Given how gruesome the virus is and how quickly it’s spread, it could be convincingly argued that Ebola is the hottest trend in advertising right now. Everyone wants to know what’s going on, and they always want to know more about how to protect themselves and their loved ones from becoming infected. Unfortunately, scammers understand this as well as any advertising agency, and will use the fear it generates to separate you from your money.
With this in mind, here are some of the most popular Ebola scams currently out there:
Any time a widespread health concern emerges, nutritional supplements manufacturers are often some of the first companies to hop on the bandwagon and promote a cure. As we detailed in our Nutritional Supplements Buyer’s Guide, this is because 1) supplements are not regulated by the FDA until thousands of complaints have accumulated, and 2) whether we’re talking about weight loss ads or purported cures or vaccines for Ebola, they’re used to selling their products based on emotional—not informed—responses from their customers.
As a testament to this, the FTC recently sent a warning letter to a company called Natural Solutions Foundation, based on their claims that some of their supplements could treat/prevent Ebola. In it, the FTC cites specific language used on the NSF website, such as: “As of now it is said that there is no treatment against Ebola, and that is not true. In fact there is a well-known, well characterized, nutrient. That is Nano Silver....” In fact, the company goes on to specifically state, “[T]here is a cure, treatment and prevention for Ebola virus,” and "NANO SILVER, at 10 PPM, effectively kills the Ebola virus."
However, whether you’re looking at a supplement from Natural Solutions Foundation or any other manufacturer, here’s the truth: As we mentioned at the beginning, there currently are no FDA-approved vaccines or drugs to prevent or treat Ebola. Any claims otherwise should be met with a healthy dose of skepticism (we’ll talk more about this in a moment).
Ebola Educational Materials: Scams Or Not?
Another common tactic that companies use to grab more of your money during health crises is by selling you related information. But here’s the catch: Because Ebola outbreaks have the potential to become a serious problem, and because governments all around the world want their citizens to be informed about the threat, a great deal of information about the virus can be found online for free, and in almost any language spoken.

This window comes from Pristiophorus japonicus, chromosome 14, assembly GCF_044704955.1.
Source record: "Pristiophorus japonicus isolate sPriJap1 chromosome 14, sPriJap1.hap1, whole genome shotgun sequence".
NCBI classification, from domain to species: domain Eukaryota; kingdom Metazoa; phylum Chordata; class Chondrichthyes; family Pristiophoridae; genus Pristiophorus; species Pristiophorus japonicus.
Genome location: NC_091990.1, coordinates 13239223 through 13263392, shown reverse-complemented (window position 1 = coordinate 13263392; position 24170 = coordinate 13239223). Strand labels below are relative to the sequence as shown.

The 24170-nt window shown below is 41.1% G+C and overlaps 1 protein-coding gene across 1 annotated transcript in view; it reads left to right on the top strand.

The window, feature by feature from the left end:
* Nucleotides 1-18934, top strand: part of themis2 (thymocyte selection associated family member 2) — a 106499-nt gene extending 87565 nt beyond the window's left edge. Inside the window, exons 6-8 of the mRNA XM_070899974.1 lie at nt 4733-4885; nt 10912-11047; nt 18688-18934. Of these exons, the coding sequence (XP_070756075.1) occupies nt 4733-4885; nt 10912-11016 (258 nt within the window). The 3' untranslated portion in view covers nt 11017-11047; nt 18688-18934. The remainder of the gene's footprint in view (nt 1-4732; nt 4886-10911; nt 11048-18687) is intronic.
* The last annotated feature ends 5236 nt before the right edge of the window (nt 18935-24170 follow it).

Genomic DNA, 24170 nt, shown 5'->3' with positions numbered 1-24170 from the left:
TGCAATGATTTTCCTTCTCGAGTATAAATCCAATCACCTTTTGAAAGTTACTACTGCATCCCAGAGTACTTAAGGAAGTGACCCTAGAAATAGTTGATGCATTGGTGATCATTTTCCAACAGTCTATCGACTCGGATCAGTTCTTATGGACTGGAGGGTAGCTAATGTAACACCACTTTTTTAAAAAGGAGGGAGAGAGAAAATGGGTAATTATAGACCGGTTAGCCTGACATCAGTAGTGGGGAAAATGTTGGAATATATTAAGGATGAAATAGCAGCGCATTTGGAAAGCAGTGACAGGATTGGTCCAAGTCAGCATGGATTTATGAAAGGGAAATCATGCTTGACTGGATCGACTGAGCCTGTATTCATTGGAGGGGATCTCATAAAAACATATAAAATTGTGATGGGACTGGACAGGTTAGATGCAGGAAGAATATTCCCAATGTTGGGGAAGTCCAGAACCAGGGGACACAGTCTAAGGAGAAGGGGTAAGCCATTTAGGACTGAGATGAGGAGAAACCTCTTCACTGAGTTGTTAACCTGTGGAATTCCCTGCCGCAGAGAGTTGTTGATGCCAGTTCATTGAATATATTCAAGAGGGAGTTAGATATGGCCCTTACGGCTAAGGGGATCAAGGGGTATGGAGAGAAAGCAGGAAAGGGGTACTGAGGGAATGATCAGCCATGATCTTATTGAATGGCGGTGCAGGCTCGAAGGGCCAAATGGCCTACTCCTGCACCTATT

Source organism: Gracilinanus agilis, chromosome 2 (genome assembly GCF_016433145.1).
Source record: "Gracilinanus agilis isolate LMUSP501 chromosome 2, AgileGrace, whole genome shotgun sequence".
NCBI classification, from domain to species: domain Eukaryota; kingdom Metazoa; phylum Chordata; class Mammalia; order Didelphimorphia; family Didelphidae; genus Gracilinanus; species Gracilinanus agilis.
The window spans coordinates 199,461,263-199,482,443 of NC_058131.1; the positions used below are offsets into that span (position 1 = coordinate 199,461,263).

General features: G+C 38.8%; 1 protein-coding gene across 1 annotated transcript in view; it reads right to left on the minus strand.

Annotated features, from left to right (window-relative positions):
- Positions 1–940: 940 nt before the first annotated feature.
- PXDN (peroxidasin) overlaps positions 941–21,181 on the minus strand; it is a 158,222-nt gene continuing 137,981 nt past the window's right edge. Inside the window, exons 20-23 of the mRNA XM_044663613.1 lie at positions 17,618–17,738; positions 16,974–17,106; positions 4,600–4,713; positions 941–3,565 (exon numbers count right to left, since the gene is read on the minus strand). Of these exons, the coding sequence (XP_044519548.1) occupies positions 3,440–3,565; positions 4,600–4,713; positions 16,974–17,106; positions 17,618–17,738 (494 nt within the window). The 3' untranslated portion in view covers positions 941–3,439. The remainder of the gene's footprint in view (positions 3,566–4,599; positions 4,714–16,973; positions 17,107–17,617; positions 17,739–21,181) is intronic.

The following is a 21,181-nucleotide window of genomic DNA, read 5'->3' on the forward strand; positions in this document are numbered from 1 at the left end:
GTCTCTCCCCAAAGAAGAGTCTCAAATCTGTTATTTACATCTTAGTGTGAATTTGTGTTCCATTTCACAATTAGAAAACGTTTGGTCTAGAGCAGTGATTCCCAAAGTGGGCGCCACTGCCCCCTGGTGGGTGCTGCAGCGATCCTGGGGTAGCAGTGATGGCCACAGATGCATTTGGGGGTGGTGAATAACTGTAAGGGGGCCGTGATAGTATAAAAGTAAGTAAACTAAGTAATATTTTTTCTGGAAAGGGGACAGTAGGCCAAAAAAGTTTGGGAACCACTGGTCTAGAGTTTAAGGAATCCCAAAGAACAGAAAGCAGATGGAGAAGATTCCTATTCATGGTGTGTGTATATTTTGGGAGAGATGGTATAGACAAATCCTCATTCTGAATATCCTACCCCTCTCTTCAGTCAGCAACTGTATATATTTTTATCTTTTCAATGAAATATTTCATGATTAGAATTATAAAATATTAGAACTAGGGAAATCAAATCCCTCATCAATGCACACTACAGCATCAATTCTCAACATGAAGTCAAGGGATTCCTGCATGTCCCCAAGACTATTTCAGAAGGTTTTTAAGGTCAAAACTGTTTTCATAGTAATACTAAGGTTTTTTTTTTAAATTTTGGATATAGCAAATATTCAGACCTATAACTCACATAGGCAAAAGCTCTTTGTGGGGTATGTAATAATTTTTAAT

As such, we specifically used the word “tactic” to describe what these companies are doing, because it technically isn’t a scam. After all, they’re often providing you with exactly what it is they claim; a single source of information about Ebola. And to be honest, we live in a busy world, and not everyone has the time to sit down and scour for answers to their Ebola-related questions.
But if you decide to purchase any of these informational products (such as Ebola 911), especially those published after the initial Ebola outbreak in May 2014, keep in mind that unless it specifically claims to contain breaking new information, you could likely find much of the same online free of charge (the World Health Organization and Centers for Disease Control are great places to start for disease-related concerns).
As we described in our Immunizing Yourself Against Identity Theft article, phishing scams involve intentionally mimicking a legitimate website, or sending emails with the intent of stealing an individual’s personal information, or downloading harmful programs (known as malware) onto their computers. Criminals will often use current events to spread their scams, especially when these events involve potential outbreaks of disease (remember the fear we talked about previously?).